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|Title:||Computerized dryer monitoring and drying rate effects on seed corn quality|
|Author(s):||Baker, Kevin Dean|
|Doctoral Committee Chair(s):||Paulsen, Marvin R.|
|Department / Program:||Agricultural and Biological Engineering|
|Degree Granting Institution:||University of Illinois at Urbana-Champaign|
|Abstract:||A production seed corn dryer was instrumented and software was developed that enabled a personal computer to collect and record data. Alarms were signaled if the data exceeded pre-established limits. Airflow rate and average moisture content for the ear corn in the bins were estimated from the data. Use of this monitoring system in a production seed dryer should enhance dryer performance and result in higher quality seed by reducing the number and magnitude of operator errors.
F1-hybrid seed corn was harvested and dried in thin layer laboratory dryers. Ears of some samples were broken in half before drying. Some samples were shelled before drying the kernels only. The average rate of drying over the first 24 hours of each test was 25 percent faster for one hybrid than for two other hybrids. Shelled corn dried three times faster, and ears broken in half dried 15 percent faster than corresponding whole ears. The slowest drying hybrid was more susceptible to dryer damage at a temperature of 48$\sp\circ$C than were the two other hybrids. For each hybrid, the rate of germination loss over time was faster for shelled corn than for whole ears. Since faster drying causes greater stress on cell membranes, the data support the hypothesis that membrane damage causes loss of germination when drying temperatures are too high. Since faster drying reduces the duration of seed exposure to damaging temperature and moisture content combinations, the data do not support the hypothesis that loss of germination is entirely due to the cumulative effects of seed exposure to damaging temperature and moisture content combinations.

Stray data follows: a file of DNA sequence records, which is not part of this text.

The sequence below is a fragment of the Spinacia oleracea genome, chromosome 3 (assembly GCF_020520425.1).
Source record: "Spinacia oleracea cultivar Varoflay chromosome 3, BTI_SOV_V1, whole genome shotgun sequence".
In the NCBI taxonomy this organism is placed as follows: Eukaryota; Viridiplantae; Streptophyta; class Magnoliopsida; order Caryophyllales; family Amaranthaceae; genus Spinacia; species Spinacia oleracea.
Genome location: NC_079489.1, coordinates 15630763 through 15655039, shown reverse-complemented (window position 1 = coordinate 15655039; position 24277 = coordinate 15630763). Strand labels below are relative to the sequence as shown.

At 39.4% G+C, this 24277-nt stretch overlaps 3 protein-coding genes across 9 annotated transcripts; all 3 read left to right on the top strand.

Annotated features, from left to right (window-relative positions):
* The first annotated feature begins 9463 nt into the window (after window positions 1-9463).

F1-hybrid seed corn was harvested and dried in laboratory dryers using an airflow reversal procedure. Moisture contents of five layers of ear corn in each dryer were determined throughout the drying period. Greater differences in moisture content among the layers were found at the time of airflow reversal when drying temperatures were highest. The timing of air flow direction reversal through the bed of corn should have been delayed to achieve acceptable uniformity of moisture content when drying air temperature was increased. No differences in germination were found with a maximum drying temperature of 46$\sp\circ$C. Increasing drying air temperature and/or hastening the time of airflow reversal shortened overall drying time and caused no significant difference in overall energy requirements.
|Rights Information:||Copyright 1990 Baker, Kevin Dean|
|Date Available in IDEALS:||2011-05-07|
|Identifier in Online Catalog:||AAI9026132|
This item appears in the following Collection(s)
Graduate Dissertations and Theses at Illinois
Graduate Theses and Dissertations at Illinois
Dissertations and Theses - Agricultural and Biological Engineering